I grew up on Long Island. Almost nothing exciting ever happened there during my childhood, except two humongous snow storms. The snow was as high as an elephant's eye!! But besides that, calm and quiet Long Island life.
Then when we got married, and still lived on Long Island, things continued to be calm and quiet, until a mammoth storm on Sukkot sent my relatives in other areas to my house, where we sat on the living room carpet to wait out the storm.
Well, I haven't lived in Long Island for many years. But it seems to have turned into a pretty exciting (not good exciting) place. Last week they felt the tremors of the earthquake that hit the Washington DC area. My dearest mother, until 120, was sitting in the living room when her chair started shaking so badly, she had to get up to see if it was broken. Then when she saw that it was sturdy enough, she thought, G-d forbid, that her adult-onset-tremors had worsened. Suddenly her visitors ran in and said, "Earthquake!!"
Over the years there have also been rain storms and snow storms, but there's never been anything like Hurricane Irene.
I don't know how hard the storm will hit, but New York and Long Island have not taken any chances. The subways were shut down for a natural disaster for the first time in 100 years. That's serious.
Hundreds of thousands of New York residents have been evacuated. Wow.
And yet, despite warnings many people have chosen to stay in their homes.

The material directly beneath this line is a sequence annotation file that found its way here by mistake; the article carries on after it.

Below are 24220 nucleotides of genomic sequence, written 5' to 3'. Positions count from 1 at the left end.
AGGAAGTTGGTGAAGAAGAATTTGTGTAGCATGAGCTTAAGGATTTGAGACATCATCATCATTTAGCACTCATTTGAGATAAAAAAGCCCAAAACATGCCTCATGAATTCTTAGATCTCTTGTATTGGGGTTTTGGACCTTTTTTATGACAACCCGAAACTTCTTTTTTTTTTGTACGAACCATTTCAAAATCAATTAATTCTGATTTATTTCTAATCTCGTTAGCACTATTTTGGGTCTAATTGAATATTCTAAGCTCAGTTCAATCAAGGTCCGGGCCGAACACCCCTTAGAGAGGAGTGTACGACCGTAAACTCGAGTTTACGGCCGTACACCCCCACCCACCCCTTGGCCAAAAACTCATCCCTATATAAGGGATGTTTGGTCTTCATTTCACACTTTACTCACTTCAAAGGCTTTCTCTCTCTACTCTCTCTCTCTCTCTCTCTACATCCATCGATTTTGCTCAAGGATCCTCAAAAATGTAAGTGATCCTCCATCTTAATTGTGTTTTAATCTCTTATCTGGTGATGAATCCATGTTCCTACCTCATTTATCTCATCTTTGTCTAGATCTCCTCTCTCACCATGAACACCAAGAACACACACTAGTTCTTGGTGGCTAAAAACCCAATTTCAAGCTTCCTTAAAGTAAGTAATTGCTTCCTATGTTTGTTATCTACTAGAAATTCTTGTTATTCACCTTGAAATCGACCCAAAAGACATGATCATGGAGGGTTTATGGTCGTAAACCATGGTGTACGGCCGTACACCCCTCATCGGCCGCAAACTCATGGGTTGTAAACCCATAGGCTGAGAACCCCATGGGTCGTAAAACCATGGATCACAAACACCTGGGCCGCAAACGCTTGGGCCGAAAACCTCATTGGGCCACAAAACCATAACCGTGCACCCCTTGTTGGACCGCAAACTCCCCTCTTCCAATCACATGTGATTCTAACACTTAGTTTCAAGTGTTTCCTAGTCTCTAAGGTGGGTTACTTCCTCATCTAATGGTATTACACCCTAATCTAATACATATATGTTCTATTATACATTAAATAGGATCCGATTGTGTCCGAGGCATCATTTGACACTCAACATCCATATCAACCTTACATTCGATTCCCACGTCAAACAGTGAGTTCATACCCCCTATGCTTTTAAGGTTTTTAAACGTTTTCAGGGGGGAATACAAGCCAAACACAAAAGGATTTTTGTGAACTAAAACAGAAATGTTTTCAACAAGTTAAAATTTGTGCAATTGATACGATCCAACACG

As my niece and nephew rushed around, shopped for staples, called friends to find out their evacuation plans, my mother calmly played solitaire on the computer. "You're embarrassing me," she said. "It's going to be a big nothing." My mother is, B"H, not easily phased by things. She stood firm during World War II, during the Korean War, the moratoriums and the Vietnam War, during the Great Blackouts of whatever the years were. She even came to Israel to be with her kids during the Gulf War and a few intifadas. Her courage, B"H, was an example to all. But even calm grandmothers must face the moment of truth. Senior citizens, especially, were told to evacuate immediately. So, despite the fact that she thought it was all hot air (hurricanes are actually violent, not necessarily hot, air), B"H she complied.
My mother was evacuated to family in upstate New York. (Thanks, family, for your hospitality!) B"H, I can rest easier knowing she is out of harm's way.
But how did hundreds of thousands of people escape the hurricane without trains or buses or planes? That's still a mystery to me. And where did they go? Do almost a million people have friends or family in upstate New York?
My nephew said that the only thing they were showing on the news were these hundreds of thousands on the roads, and it all looked like something out of an end-of-the-world horror movie.
Well, if Hurricane Irene ends up being as bad as they're anticipating, the scary part is yet to come.
My thoughts and prayers are with our brethren in the wake of Hurricane Irene. May they be safe and secure, and may things get back to normal...no, better than normal, very soon.
My grandfather, may he rest in peace, used to sing us a ditty before he went to bed each night,
Irene, goodnight, Irene, goodnight
Goodnight, Irene, goodnight, Irene
I'll see you in my dreams...
Let's all hope that Irene indeed will pass over night like a dream, and not, G-d forbid, a nightmare.